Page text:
Here are some ways you can help Hurricane Sandy’s victims, regardless of where you live:
Kroger stores throughout the Atlanta area are encouraging customers and associates to donate to the American Red Cross, which is providing shelter, meals, emotional support and other necessities to those affected by the deadly aftermath of Hurricane Sandy after it made landfall on Monday. Donations can be made at all Kroger locations in the Atlanta Division, which includes, Georgia, South Carolina, Northern Alabama and Eastern Tennessee.
In support of the thousands of Americans affected by Hurricane Sandy, Kroger launched a “Round-Up” campaign in which customers can round up their purchases to the nearest dollar—the difference benefiting the American Red Cross and its disaster relief efforts in the Northeast. Customers can also make donations to the American Red Cross at Kroger cash registers or you can donate $10 by phone by texting the word REDCROSS to 90999.
Sandy has caused the cancellation of about 300 American Red Cross blood drives. To schedule a blood donation at a center near you or for more information about giving blood or platelets, visit redcrossblood.org or call 1-800-RED CROSS (1-800-733-2767). “Patients will still need blood despite the weather,” said Dr. Richard Benjamin, chief medical officer of the Red Cross, in a statement.
The American Society for the Prevention of Cruelty to Animals (ASPCA) takes donations to rescue and shelter animals affected by the storm. Nearly 300 animals are staying with their owners in shelters in the New York City area, the agency said. The ASPCA is also setting up a distribution center in Syracuse, New York with 4,000 sheltering units, which contain pet food, crates, food bowls, toys, and anything else an animal may need.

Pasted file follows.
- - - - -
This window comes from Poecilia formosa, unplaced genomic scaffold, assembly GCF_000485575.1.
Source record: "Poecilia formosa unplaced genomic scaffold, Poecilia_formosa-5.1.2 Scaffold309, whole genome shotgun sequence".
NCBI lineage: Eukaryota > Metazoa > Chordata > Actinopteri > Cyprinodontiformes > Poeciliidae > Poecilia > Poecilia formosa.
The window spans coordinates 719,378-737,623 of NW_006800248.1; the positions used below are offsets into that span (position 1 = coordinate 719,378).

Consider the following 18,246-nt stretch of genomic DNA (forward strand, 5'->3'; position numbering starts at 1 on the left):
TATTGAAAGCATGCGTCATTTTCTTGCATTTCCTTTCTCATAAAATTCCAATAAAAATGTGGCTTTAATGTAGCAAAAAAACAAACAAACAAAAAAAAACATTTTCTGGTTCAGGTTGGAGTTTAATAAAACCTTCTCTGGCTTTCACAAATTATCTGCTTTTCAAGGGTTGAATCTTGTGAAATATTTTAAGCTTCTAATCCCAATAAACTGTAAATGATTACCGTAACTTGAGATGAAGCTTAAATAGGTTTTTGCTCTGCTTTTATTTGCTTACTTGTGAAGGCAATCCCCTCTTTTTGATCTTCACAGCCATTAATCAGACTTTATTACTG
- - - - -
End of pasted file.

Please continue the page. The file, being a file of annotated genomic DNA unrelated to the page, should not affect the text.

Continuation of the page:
You can donate to AmeriCares’ relief fund to help the organization, which is distributing supplies to 130 clinics in the 13 states affected by Sandy.
If you live in the local metro NY / NJ area:
- Public Advocate Bill de Blasio is coordinating a volunteer effort. There is a sign-up sheet for volunteers at de Blasio’s site.
- Red Hook NYC Recovers, a community-powered disaster recovery blog, lists sites around Red Hook Brooklyn that need food, volunteers, or other support. They update their list on a regular basis, check the blog for the latest updates.
- Astoria Recovers, a recovery blog, has a list of local sites in need of assistance with food, candles, water and clothing deliveries for the Astoria Houses, and requests for pumps to get water out of basements.
- Staten Island Recovers, another community recovery site, lists places that need support and supplies as well as local sites that can provide emergency services.
- Lower East Side Recovers is also connecting volunteers with those in need in the neighborhood.
- The Mayor’s Fund to Advance New York City accepts funds to help NYC rebuild through their website.
- NYC Service, a city government volunteer agency, is coordinating outreach efforts for victims of the storm. To help, email firstname.lastname@example.org with your name, email address and borough, or check out their Facebook page.
- Citymeals-on-wheels needs volunteers to help deliver food to the many seniors in need around the five boroughs.
- Hudson River Park is looking for volunteers to help with cleanup and repair. There will be a cleanup at Pier 25, West Street and North Moore Street, Nov. 2 from 10 a.m. to 1 p.m. There will also be a mulch and soil repair event Nov. 10, location and time to be determined.